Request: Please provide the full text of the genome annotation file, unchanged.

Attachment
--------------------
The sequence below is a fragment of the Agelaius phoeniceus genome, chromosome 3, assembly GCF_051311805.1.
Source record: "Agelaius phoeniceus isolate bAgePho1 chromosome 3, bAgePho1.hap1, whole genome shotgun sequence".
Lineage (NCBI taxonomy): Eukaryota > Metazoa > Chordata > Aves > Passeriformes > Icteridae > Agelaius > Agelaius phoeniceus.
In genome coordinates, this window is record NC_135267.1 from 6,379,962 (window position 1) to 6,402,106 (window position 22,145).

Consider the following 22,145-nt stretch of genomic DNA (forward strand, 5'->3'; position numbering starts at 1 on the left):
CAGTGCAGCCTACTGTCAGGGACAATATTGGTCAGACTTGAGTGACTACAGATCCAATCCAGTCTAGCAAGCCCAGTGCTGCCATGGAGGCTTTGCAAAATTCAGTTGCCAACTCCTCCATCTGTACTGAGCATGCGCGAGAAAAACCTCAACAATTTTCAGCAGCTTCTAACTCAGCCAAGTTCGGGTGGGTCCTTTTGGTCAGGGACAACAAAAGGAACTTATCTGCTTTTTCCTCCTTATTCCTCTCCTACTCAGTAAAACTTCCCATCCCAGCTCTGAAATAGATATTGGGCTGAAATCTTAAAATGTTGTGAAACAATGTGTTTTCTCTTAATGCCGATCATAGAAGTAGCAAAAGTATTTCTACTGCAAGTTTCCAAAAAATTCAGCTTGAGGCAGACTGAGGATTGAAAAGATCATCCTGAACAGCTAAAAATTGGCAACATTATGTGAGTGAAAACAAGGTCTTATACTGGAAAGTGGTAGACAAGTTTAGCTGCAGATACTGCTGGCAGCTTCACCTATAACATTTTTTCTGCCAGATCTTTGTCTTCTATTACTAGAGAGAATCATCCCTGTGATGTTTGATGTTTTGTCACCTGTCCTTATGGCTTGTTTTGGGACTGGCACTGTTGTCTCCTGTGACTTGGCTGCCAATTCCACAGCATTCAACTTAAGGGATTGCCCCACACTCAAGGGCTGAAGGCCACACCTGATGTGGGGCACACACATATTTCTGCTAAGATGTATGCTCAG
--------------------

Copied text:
The sequence below is a fragment of the Agelaius phoeniceus genome, chromosome 3, assembly GCF_051311805.1.
Source record: "Agelaius phoeniceus isolate bAgePho1 chromosome 3, bAgePho1.hap1, whole genome shotgun sequence".
Lineage (NCBI taxonomy): Eukaryota > Metazoa > Chordata > Aves > Passeriformes > Icteridae > Agelaius > Agelaius phoeniceus.
In genome coordinates, this window is record NC_135267.1 from 6,379,962 (window position 1) to 6,402,106 (window position 22,145).

Consider the following 22,145-nt stretch of genomic DNA (forward strand, 5'->3'; position numbering starts at 1 on the left):
CAGTGCAGCCTACTGTCAGGGACAATATTGGTCAGACTTGAGTGACTACAGATCCAATCCAGTCTAGCAAGCCCAGTGCTGCCATGGAGGCTTTGCAAAATTCAGTTGCCAACTCCTCCATCTGTACTGAGCATGCGCGAGAAAAACCTCAACAATTTTCAGCAGCTTCTAACTCAGCCAAGTTCGGGTGGGTCCTTTTGGTCAGGGACAACAAAAGGAACTTATCTGCTTTTTCCTCCTTATTCCTCTCCTACTCAGTAAAACTTCCCATCCCAGCTCTGAAATAGATATTGGGCTGAAATCTTAAAATGTTGTGAAACAATGTGTTTTCTCTTAATGCCGATCATAGAAGTAGCAAAAGTATTTCTACTGCAAGTTTCCAAAAAATTCAGCTTGAGGCAGACTGAGGATTGAAAAGATCATCCTGAACAGCTAAAAATTGGCAACATTATGTGAGTGAAAACAAGGTCTTATACTGGAAAGTGGTAGACAAGTTTAGCTGCAGATACTGCTGGCAGCTTCACCTATAACATTTTTTCTGCCAGATCTTTGTCTTCTATTACTAGAGAGAATCATCCCTGTGATGTTTGATGTTTTGTCACCTGTCCTTATGGCTTGTTTTGGGACTGGCACTGTTGTCTCCTGTGACTTGGCTGCCAATTCCACAGCATTCAACTTAAGGGATTGCCCCACACTCAAGGGCTGAAGGCCACACCTGATGTGGGGCACACACATATTTCTGCTAAGATGTATGCTCAG